It's a tired argument to say that the government has too many problems to spend so much time, energy and taxpayer money on investigating cheating athletes, but the reason it's been repeated so many times is that it's undeniably true.
There are education problems, that whole oil spill fiasco, scary unemployment rates, former Illinois senators with bad hairpieces, our pets' heads are falling off … and the government is going to put Roger Clemens on trial for cheating at a game.
Of course, it's a bit more complicated than that, as he's being charged with lying under oath during Congressional hearings in February 2008. No, you shouldn't lie to Congress, and yes, you should probably get in trouble for doing so. But if this whole show seems unnecessary, that's because it is.
Remember, this is the same federal government with members who asked for Clemens' autograph when he stopped by for that little chat.
It is, in one word, a joke, if for no other reason than the futility of it all. It seems 300 percent obvious that Clemens took some performance-enhancing drugs, but it seems 6 million percent clear that so did hundreds of other players. Jose Canseco, who's explained his steroid use in great detail, is out mashing bombs in the Texas sun, while Clemens is facing a federal indictment.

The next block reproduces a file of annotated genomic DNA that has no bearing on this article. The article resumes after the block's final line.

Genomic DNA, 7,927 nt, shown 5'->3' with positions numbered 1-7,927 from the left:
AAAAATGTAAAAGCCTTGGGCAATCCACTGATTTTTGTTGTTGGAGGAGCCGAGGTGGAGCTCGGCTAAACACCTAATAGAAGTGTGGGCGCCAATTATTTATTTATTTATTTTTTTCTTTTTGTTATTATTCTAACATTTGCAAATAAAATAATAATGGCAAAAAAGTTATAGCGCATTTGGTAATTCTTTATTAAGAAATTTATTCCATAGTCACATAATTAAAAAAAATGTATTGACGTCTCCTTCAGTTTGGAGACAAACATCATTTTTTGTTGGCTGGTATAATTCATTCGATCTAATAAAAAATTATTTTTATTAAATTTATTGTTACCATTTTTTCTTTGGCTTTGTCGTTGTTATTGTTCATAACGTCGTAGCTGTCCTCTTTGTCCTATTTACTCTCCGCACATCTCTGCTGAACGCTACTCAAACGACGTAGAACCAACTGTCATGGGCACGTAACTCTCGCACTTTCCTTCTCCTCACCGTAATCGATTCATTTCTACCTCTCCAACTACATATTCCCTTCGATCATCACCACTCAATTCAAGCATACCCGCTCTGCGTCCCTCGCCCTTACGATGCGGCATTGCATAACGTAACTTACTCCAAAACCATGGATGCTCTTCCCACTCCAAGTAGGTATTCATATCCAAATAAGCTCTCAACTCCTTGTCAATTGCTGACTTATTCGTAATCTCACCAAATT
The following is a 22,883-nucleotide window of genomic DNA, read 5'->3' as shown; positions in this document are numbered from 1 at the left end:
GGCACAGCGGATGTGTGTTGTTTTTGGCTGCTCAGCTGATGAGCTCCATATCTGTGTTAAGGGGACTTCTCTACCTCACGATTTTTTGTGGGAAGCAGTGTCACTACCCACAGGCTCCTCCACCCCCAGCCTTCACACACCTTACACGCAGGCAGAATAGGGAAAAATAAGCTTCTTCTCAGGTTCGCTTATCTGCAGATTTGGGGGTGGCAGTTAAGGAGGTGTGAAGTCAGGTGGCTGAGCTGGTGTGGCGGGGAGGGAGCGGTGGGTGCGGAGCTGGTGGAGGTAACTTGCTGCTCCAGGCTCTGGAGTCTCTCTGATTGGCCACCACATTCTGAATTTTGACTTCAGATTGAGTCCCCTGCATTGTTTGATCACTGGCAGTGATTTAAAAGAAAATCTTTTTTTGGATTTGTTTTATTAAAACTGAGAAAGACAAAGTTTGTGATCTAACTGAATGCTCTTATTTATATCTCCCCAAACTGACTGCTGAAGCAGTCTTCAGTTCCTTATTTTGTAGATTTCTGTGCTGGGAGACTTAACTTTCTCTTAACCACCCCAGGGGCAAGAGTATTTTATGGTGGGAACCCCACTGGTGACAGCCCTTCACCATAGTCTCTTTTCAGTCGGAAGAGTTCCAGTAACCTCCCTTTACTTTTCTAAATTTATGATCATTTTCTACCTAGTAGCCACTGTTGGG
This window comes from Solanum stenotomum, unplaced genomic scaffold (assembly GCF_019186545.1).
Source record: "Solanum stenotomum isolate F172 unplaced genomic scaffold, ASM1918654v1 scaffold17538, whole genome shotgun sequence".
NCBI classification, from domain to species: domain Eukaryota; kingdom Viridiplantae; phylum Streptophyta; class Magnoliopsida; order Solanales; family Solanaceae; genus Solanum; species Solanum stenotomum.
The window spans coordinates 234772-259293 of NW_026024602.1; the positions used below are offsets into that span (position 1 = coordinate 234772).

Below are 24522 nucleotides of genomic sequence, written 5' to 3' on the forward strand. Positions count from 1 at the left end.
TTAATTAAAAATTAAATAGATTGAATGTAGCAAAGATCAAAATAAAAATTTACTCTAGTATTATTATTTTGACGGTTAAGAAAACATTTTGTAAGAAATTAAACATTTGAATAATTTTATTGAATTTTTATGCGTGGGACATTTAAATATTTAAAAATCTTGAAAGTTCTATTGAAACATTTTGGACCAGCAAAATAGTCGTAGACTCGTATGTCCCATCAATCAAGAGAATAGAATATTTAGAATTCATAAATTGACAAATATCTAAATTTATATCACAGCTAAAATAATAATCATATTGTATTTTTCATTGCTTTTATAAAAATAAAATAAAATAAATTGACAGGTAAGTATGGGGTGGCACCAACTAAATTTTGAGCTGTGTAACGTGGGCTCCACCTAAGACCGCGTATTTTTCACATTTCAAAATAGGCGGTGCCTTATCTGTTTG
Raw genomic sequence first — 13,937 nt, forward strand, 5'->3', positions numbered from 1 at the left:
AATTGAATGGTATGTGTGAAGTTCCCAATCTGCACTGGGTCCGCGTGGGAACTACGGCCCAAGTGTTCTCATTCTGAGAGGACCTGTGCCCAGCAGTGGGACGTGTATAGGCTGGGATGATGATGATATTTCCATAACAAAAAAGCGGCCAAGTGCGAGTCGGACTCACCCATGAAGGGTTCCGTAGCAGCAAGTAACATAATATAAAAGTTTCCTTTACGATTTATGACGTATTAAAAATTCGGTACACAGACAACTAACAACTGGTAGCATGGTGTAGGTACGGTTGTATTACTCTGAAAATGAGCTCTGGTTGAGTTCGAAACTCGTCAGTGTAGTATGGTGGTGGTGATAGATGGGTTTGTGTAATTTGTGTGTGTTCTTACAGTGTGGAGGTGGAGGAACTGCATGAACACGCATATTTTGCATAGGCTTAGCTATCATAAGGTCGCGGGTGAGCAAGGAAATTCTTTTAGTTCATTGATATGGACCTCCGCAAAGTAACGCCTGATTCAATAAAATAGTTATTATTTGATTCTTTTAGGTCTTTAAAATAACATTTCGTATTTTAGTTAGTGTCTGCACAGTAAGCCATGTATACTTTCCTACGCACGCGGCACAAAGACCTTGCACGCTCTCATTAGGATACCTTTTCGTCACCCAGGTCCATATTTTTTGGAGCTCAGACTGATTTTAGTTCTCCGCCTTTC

It's also a joke because Clemens responded to the news via Twitter. He sounded like a pitcher facing a tough lineup, and not a man facing federal charges.
"I never took HGH or Steroids," he wrote, capitalizing "steroids" for some strange reason. "And I did not lie to Congress. I look forward to challenging the Governments accusations, and hope people will keep an open mind until trial. I appreciate all the support I have been getting. I am happy to finally have my day in court."
(In fairness, though, based on the way Clemens and his genius attorney, Rusty Hardin, handled that news conference in early '08, Twitter was probably his best route.)
If we're to learn anything from the Barry Bonds saga, it's that this story won't be going away any time soon. Bonds was indicted in 2007; he's set to go on trial in March 2011.
In indicting Clemens, the government is setting a standard that it won't be able to uphold. Can we get Rafael Palmeiro back? How about Sammy Sosa? Do we know that Curt Schilling was telling the whole truth and nothing but the truth when he headed to Capitol Hill?
And how do we know what Clemens knew about what he was taking? Based on his 60 Minutes interview, I'm pretty sure he was serious when he said that people who take steroids can pull tractors with their teeth and have third ears growing out of their foreheads. Clemens may be a cheater, but he's no Mensa candidate. Now, he might be a prisoner.
"Americans have a right to expect that witnesses who testify under oath before Congress will tell the truth," United States Attorney Ronald C. Machen Jr. said in a statement. "Our government cannot function if witnesses are not held accountable for false statements made before Congress. Today the message is clear: if a witness makes a choice to ignore his or her obligation to testify honestly, there will be consequences."
Thank goodness our government has our best interests in mind. If it didn't pursue Clemens to the fullest extent, then frankly, the world just might stop spinning.